Robert Amos: Postwar Berlin fused painter’s unique style

robertamos.jpgMichael Morris is one of Canada’s foremost living artists, winner of both the Governor General’s Award and the Audain Prize.

Born in 1942, he was a precociously talented child of an artistic mother, Rita Morris, and grew up in Saanich, where he still lives. Morris has blazed a path through the art world with a brilliant career as a painter, performer, archivist and thinker, and is active in Canadian, American and European centres. Currently, the work he created in Berlin in the 1980s is on show at Winchester Galleries at 665 Fort St.

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In the course of an interview with the artist at his Brentwood Bay studio last week, I learned a lot about his connection with Berlin. It’s not what I expected, as Morris and his mother Rita had emigrated from Britain in 1946, after her husband, Michael’s father, a Canadian, was killed in action in Sicily in 1943.

As a child, young Michael was powerfully influenced by Herbert Siebner, who arrived here from Berlin in 1953 and lit the fire of modernism in Victoria. Morris was also mentored by Maxwell Bates, who arrived in Victoria in 1962. Bates had been a prisoner of the Germans throughout the Second World War and later studied with the German Expressionist artist Max Beckman in New York.

The influence of other German and Austrian artists was powerful in Victoria. Jan and Helga Grove and Richard Ciccimarra were active on the scene, as was the enormously stimulating filmmaker Karl Spreitz.

Morris left Victoria to study in Vancouver in 1962 and then at the Slade School in London in the 1965.

“My grandfather had a publishing business, with offices in London and Berlin,” Morris said. “My mother spent her summers with her cousins in Berlin, so I had that sort of thing, never all that Nazi-hating German stuff, to grow up with.” Thus, he was open to the European part of Victoria’s art history when he discovered it.

Morris recalled that at art school in Vancouver, Jack Shadbolt sat him down and said: “You’ve got some talent, but you’ve had this influence of all these Europeans” — Siebner and Ciccimarra.

“They all have to learn how to be Canadian,” he explained. Shadbolt’s advice? “Forget everything they ever taught you.”

Morris ignored this advice. In the early 1980s, his considerable success in Canada threatened to entrap him as an administrator. In 1981, he accepted a residency in the German Foreign Artists Program and moved to Berlin, where he was once again a free spirit.

That was also the year that the first AIDS outbreaks came to San Francisco, and by 1984 it was an epidemic.

“It hit Berlin like a tsunami, the art scene particularly,” Morris reflected. “It was a dark time.” It was then that he created the ink and watercolour studies of boys lolling about in his studio, which are featured in the current exhibition. The boys appear to be on the seashore, but Morris let me in on the context — they are survivors looking out over the rubble after the AIDS tsunami has laid waste their environment.

I have always admired the technique of these watercolours, reminiscent of David Hockney or Egon Schiele. People would come by Morris’s studio, to make tea and change the records, while Morris drew and drew. How did he do it? The black lines were drawn first, with an old worn-down brush. Morris also cut the end off the brush’s wooden handle to make a blunt nib. Later, he’d colour these ink drawings with pooling watercolours.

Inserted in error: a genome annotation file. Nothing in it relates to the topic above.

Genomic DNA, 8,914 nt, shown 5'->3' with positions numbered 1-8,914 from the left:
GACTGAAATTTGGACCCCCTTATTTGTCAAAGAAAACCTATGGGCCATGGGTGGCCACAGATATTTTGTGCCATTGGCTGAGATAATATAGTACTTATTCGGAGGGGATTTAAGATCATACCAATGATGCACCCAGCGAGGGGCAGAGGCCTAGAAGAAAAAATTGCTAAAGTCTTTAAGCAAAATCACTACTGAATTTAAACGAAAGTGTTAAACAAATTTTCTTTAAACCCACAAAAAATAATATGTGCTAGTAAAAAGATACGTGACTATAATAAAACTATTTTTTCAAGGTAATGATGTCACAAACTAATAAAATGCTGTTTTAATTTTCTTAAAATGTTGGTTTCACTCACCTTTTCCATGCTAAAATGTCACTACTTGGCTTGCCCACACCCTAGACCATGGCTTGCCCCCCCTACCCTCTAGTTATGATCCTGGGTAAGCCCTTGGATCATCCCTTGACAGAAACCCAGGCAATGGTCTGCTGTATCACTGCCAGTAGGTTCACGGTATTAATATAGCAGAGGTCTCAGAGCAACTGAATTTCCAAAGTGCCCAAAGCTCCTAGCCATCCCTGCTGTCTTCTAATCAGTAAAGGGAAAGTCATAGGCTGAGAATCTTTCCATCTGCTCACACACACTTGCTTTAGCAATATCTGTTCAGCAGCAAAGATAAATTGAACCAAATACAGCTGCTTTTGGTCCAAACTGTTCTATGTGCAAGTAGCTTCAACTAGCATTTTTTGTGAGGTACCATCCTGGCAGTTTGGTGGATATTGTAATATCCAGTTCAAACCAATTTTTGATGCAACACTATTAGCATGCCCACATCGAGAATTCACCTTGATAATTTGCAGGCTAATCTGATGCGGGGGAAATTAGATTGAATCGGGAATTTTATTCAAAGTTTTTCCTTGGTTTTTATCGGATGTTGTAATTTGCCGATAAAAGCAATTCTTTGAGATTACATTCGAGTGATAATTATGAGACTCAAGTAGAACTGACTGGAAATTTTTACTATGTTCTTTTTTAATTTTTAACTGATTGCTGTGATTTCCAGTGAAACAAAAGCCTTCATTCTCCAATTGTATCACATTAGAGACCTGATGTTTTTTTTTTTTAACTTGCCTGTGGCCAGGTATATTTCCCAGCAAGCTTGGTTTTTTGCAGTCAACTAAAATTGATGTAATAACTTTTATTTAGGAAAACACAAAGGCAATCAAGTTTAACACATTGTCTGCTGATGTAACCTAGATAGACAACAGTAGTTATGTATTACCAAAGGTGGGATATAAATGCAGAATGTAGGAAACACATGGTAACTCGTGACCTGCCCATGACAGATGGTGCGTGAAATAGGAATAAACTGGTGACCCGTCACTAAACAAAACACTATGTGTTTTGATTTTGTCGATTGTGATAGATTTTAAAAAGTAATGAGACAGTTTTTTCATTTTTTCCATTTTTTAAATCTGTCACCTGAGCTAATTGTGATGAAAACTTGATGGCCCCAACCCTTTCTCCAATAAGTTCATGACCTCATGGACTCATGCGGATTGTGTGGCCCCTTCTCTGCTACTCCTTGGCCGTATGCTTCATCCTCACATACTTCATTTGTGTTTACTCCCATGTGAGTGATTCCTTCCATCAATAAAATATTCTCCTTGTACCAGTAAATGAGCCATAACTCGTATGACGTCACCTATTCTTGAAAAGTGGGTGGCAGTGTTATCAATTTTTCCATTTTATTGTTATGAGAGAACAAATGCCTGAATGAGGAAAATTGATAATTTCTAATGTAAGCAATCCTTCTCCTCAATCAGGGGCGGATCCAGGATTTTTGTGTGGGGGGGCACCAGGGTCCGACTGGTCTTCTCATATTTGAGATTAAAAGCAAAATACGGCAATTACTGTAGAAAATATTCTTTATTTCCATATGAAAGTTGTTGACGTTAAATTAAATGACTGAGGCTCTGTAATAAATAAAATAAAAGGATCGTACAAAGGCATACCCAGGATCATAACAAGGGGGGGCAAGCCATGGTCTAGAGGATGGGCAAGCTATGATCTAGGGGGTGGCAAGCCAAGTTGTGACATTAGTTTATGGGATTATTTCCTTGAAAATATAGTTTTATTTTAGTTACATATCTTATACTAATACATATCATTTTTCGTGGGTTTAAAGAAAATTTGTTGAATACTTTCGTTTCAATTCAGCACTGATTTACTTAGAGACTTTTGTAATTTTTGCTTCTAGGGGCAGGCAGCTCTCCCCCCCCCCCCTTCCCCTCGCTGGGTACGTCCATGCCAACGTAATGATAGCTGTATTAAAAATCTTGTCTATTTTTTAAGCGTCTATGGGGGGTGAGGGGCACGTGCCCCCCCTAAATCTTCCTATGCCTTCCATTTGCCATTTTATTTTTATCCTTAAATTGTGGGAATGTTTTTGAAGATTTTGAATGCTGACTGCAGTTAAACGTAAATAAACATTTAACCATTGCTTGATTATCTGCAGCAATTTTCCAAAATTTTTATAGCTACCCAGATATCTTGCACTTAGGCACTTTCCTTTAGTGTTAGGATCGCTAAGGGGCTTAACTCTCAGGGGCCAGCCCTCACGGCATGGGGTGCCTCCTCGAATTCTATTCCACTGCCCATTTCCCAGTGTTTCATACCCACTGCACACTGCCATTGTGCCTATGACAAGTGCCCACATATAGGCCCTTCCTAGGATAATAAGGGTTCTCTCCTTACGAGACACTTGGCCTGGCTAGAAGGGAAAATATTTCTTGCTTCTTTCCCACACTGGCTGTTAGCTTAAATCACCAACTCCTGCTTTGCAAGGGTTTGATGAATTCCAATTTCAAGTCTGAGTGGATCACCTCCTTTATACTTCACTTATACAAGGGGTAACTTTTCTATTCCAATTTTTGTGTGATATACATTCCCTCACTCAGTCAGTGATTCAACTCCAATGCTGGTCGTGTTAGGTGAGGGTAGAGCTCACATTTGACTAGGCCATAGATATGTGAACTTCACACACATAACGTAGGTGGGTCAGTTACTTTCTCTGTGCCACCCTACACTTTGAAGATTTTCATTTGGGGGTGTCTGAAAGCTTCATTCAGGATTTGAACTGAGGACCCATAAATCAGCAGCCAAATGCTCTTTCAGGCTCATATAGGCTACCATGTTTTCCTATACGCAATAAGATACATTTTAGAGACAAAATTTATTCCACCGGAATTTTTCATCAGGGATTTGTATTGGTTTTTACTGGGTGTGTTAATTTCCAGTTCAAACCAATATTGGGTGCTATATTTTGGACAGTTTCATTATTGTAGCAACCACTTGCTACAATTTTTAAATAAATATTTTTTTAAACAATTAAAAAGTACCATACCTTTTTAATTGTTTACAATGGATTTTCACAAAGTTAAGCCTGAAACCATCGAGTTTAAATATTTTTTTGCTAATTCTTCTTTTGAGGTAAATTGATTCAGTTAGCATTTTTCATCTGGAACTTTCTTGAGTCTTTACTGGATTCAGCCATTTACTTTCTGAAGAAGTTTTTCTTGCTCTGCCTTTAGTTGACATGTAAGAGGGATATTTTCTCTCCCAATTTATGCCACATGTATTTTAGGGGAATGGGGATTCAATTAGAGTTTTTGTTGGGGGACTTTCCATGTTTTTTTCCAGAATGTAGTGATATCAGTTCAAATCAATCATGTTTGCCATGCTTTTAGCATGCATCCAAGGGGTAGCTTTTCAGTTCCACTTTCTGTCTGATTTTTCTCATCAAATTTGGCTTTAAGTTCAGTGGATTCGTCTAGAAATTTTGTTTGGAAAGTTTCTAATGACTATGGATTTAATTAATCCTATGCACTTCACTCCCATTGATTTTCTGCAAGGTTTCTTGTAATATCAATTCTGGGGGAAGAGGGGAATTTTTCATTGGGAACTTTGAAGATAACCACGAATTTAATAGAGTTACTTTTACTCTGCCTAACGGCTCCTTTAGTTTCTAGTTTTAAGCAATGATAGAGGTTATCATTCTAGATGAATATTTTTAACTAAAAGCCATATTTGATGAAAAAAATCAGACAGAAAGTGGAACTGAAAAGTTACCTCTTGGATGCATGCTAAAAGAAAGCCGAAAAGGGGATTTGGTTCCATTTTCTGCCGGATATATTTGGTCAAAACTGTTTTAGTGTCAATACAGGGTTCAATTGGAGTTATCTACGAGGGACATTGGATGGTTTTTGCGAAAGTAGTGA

During the 1980s, Herbert Siebner and his wife Hannelore sometimes came to visit him in Berlin, and Morris more than ever appreciated what the senior artist was about.

“Siebner had a huge talent,” Morris said, “and if he had continued in Berlin he’d be a major figure today.”

At Winchester Galleries, across from the paintings of the boys, are some larger — and more serious — abstract canvases.

“I was reading Dante’s Inferno at the time,” he explained, and then he quoted Dante: “In the middle of the journey of our life, I came to myself in the middle of dark wood wherein the straight way was lost.” It seemed that the Cold War would never end, and the conservatism of Ronald Reagan and Margaret Thatcher was just coming to the fore. “It was like that,” he mused.

Some of the abstract paintings are inscribed with the line markings of a tennis court. Morris told me: “All the old embassies were along the Tiergarten, ruins from before World War II. They were beautiful edifices in various stages of falling apart, with abandoned tennis courts, leading directly to the Brandenburg Gate and the Wall.”

I asked about a series of cones falling down the right side of the painting. Brancusi? Noguchi?

“No,” he explained. “When they rebuilt in Berlin, they had these kind of cones where the ruined parts were poured down to the street below.”

So the sunlit beaches are truly fields of rubble, and the mysterious abstract paintings are bristling with symbolic forms. An understanding of the context of this art has added to my understanding and appreciation. But with or without the stories, these are objects of considerable beauty.


Michael Morris: The Cold War, A Winter’s Tale, until Oct. 28, Winchester Galleries, 665 Fort St.,, 250-386-2777.

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